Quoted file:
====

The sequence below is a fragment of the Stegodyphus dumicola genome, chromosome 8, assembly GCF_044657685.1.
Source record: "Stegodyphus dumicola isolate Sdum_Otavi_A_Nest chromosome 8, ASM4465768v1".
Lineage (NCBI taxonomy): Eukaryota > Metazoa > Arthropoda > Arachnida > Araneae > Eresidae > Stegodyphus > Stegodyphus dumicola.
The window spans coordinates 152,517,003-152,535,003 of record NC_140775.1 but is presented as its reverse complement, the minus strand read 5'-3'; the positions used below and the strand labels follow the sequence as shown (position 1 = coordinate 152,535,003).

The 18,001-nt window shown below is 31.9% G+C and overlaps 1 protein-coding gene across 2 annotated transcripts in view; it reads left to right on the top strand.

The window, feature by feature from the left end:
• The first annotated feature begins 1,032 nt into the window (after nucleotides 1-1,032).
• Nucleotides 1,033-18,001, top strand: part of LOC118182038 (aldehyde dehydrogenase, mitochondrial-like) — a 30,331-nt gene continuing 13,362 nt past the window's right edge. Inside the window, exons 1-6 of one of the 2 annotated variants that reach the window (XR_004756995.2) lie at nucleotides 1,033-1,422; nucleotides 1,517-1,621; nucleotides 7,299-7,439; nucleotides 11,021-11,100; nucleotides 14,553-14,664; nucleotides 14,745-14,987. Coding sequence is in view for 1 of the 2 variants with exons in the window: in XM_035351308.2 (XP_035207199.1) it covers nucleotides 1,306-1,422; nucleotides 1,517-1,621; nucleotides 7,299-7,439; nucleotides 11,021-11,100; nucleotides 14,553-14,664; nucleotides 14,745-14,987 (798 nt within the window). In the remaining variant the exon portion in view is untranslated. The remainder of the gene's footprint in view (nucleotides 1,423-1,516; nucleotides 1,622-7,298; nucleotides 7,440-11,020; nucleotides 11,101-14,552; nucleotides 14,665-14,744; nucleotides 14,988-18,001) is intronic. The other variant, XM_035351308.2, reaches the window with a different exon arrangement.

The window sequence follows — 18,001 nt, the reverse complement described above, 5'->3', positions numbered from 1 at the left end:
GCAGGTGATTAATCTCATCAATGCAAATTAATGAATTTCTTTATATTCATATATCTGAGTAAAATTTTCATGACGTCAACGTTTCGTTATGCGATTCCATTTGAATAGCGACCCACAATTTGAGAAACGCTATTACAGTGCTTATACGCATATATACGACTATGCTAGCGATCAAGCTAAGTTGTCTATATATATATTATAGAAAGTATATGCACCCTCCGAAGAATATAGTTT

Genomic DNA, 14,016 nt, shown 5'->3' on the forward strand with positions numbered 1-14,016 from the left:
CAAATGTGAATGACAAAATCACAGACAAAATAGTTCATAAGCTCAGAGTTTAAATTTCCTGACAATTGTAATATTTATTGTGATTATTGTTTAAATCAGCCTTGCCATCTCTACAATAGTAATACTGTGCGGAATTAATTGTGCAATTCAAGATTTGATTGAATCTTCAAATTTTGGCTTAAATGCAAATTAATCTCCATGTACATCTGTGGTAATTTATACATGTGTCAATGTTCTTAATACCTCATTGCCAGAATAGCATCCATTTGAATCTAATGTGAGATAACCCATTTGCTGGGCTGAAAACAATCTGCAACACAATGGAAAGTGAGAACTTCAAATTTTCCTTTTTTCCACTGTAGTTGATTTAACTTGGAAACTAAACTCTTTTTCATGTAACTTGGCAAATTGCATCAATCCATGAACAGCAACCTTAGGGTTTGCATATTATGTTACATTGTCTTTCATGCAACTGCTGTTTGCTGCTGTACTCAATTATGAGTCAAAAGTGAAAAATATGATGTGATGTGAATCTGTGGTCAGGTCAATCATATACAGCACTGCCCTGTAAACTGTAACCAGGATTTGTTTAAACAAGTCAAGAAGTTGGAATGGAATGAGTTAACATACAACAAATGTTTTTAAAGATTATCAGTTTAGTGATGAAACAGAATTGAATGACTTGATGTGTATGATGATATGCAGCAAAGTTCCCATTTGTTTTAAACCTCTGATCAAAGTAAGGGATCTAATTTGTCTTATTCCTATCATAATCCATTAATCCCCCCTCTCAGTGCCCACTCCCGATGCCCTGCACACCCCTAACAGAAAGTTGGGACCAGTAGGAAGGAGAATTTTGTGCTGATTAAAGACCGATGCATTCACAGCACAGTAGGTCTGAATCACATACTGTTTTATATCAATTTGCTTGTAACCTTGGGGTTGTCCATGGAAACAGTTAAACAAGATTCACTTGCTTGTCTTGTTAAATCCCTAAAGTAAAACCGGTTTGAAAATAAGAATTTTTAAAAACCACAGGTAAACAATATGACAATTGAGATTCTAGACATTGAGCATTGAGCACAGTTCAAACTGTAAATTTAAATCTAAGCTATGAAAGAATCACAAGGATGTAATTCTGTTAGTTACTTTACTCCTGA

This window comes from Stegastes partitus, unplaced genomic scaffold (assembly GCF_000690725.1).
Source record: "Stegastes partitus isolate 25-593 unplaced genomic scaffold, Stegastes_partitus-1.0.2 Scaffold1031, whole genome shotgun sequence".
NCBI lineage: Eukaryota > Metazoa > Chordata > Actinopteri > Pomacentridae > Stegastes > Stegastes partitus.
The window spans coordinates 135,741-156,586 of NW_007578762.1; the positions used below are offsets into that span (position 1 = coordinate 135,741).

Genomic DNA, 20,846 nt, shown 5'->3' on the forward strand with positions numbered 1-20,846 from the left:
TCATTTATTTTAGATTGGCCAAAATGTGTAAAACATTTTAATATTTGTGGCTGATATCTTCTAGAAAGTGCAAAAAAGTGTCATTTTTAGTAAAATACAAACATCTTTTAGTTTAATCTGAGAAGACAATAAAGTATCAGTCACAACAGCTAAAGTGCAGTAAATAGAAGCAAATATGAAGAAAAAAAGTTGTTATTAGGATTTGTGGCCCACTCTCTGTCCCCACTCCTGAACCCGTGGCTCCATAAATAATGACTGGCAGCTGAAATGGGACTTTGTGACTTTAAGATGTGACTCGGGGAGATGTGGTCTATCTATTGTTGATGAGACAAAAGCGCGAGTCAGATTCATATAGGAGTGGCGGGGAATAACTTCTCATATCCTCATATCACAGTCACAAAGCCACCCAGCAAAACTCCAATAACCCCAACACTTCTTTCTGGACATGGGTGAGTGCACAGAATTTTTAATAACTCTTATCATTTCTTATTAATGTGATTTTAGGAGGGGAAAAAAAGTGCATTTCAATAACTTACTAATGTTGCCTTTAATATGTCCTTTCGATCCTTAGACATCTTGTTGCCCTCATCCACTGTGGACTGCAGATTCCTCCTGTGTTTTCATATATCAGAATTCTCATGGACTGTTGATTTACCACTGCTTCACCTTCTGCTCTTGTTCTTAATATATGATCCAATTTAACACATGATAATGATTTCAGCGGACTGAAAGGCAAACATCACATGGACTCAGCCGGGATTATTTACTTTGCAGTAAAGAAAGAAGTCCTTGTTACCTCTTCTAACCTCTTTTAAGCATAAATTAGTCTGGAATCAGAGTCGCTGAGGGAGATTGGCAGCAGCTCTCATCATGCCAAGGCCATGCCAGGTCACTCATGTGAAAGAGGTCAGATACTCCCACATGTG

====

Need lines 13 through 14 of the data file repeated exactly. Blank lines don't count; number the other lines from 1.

This window comes from Stegastes partitus, unplaced genomic scaffold (assembly GCF_000690725.1).
Source record: "Stegastes partitus isolate 25-593 unplaced genomic scaffold, Stegastes_partitus-1.0.2 Scaffold1031, whole genome shotgun sequence".